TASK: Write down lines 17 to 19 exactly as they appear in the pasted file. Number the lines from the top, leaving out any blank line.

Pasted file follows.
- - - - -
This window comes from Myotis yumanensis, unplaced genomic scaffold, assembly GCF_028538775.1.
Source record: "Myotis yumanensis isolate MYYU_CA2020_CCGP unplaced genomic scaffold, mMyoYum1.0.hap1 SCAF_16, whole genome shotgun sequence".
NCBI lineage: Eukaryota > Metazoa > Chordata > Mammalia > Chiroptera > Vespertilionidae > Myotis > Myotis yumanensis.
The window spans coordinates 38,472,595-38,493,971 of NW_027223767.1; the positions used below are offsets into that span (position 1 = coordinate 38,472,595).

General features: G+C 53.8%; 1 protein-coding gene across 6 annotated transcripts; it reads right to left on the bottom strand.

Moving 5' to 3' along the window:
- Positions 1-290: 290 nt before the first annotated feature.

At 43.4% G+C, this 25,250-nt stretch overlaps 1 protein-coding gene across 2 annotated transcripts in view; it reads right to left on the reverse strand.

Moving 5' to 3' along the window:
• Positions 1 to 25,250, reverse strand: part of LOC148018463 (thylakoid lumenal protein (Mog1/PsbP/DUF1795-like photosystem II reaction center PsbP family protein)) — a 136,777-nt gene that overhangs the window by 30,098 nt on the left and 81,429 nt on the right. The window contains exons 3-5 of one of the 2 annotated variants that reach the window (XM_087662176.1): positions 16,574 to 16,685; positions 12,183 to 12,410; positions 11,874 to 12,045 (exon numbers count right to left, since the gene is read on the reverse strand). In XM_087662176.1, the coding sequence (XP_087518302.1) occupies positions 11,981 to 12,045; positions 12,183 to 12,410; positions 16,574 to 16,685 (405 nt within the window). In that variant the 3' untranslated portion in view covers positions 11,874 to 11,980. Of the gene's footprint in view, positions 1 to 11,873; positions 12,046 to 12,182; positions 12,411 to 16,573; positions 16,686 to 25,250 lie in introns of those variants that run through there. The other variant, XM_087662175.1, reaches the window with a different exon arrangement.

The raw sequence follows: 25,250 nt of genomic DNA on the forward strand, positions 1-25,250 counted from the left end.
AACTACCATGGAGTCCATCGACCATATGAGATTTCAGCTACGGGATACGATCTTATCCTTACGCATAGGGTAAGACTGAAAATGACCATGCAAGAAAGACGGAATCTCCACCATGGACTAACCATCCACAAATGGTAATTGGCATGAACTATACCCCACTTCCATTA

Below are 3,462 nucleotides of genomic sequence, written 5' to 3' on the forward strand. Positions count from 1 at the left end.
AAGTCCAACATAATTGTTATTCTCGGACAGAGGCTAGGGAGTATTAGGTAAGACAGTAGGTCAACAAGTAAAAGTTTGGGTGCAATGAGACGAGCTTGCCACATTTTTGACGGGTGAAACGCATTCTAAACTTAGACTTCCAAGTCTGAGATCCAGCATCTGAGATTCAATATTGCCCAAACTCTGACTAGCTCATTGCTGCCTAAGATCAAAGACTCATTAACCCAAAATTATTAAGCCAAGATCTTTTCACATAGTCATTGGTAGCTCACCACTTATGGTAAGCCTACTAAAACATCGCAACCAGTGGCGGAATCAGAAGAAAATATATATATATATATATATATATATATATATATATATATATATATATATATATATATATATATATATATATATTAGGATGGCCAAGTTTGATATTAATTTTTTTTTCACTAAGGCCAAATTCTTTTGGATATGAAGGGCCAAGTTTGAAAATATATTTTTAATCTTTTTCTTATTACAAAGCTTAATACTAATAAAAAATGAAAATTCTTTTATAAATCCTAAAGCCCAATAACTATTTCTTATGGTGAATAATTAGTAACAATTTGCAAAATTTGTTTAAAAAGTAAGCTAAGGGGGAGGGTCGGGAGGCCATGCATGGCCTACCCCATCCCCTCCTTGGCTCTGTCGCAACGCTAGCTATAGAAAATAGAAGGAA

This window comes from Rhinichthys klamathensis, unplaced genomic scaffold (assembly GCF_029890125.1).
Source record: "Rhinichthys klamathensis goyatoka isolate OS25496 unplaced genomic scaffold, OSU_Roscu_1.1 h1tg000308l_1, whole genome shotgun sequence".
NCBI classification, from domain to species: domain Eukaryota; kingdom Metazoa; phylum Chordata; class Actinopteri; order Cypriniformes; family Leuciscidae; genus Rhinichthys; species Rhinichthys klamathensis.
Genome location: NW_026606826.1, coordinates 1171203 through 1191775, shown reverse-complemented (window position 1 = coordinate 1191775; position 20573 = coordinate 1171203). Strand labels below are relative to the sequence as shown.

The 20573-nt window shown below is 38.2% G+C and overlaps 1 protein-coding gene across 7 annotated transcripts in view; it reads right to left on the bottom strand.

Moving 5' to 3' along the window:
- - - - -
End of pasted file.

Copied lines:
NCBI classification, from domain to species: domain Eukaryota; kingdom Metazoa; phylum Chordata; class Actinopteri; order Cypriniformes; family Leuciscidae; genus Rhinichthys; species Rhinichthys klamathensis.
Genome location: NW_026606826.1, coordinates 1171203 through 1191775, shown reverse-complemented (window position 1 = coordinate 1191775; position 20573 = coordinate 1171203). Strand labels below are relative to the sequence as shown.

The 20573-nt window shown below is 38.2% G+C and overlaps 1 protein-coding gene across 7 annotated transcripts in view; it reads right to left on the bottom strand.